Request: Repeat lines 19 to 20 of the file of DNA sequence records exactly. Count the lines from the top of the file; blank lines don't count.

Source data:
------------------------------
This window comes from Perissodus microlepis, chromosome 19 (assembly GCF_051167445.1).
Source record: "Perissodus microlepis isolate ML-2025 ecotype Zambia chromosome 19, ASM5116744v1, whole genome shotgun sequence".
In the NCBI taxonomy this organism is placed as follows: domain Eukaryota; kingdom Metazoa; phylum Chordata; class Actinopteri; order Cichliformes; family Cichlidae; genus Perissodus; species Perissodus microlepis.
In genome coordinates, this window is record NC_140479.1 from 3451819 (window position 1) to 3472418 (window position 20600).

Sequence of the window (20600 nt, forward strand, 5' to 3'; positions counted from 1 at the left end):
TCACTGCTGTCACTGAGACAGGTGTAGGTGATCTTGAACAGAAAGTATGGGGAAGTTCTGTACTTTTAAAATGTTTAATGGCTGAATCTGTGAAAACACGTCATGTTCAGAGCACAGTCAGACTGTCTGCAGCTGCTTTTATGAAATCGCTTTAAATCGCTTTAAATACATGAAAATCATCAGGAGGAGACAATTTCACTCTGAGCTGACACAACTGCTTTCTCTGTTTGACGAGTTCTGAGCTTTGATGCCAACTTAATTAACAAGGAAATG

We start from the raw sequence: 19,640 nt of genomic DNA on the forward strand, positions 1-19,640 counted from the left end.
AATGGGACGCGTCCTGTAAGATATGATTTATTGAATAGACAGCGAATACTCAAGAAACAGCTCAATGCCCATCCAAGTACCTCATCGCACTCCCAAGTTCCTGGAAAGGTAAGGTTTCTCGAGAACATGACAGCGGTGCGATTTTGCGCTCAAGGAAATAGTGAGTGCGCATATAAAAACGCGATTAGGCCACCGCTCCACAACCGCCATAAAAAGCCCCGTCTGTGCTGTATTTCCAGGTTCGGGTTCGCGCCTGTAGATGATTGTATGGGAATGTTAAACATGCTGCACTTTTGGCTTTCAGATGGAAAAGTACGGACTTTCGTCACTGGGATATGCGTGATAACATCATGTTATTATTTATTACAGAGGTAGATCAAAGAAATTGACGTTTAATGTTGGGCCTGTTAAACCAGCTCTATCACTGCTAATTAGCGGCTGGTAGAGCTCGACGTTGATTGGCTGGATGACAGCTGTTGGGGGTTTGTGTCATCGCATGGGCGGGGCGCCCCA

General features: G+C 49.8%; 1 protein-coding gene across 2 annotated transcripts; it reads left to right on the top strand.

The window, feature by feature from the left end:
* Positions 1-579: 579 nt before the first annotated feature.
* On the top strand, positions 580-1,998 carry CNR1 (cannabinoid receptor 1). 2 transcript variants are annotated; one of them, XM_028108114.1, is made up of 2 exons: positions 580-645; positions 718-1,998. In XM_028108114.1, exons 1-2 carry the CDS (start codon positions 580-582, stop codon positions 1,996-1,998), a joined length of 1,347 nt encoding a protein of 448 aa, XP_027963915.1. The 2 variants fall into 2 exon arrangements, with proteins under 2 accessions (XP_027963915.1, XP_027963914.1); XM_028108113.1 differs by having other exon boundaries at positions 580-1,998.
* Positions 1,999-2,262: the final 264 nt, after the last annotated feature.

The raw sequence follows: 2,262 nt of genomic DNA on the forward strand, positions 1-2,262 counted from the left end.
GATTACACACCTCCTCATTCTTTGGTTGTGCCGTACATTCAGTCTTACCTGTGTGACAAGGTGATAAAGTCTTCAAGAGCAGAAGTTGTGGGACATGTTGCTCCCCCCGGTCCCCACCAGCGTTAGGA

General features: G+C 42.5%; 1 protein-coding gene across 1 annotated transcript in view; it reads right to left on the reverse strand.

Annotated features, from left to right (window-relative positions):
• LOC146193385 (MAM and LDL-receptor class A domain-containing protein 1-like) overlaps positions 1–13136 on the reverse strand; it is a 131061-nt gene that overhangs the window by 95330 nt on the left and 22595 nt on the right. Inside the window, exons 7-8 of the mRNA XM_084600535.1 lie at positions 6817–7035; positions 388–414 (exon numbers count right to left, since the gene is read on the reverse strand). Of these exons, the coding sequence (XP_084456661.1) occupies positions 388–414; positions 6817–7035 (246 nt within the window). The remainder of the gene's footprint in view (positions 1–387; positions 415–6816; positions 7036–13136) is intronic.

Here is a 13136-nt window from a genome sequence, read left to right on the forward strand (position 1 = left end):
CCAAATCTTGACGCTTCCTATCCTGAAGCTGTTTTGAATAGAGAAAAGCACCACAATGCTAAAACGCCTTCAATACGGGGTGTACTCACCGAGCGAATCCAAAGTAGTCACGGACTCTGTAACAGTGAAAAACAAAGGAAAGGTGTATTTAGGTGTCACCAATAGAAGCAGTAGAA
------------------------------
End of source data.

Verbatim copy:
Here is a 13136-nt window from a genome sequence, read left to right on the forward strand (position 1 = left end):
CCAAATCTTGACGCTTCCTATCCTGAAGCTGTTTTGAATAGAGAAAAGCACCACAATGCTAAAACGCCTTCAATACGGGGTGTACTCACCGAGCGAATCCAAAGTAGTCACGGACTCTGTAACAGTGAAAAACAAAGGAAAGGTGTATTTAGGTGTCACCAATAGAAGCAGTAGAA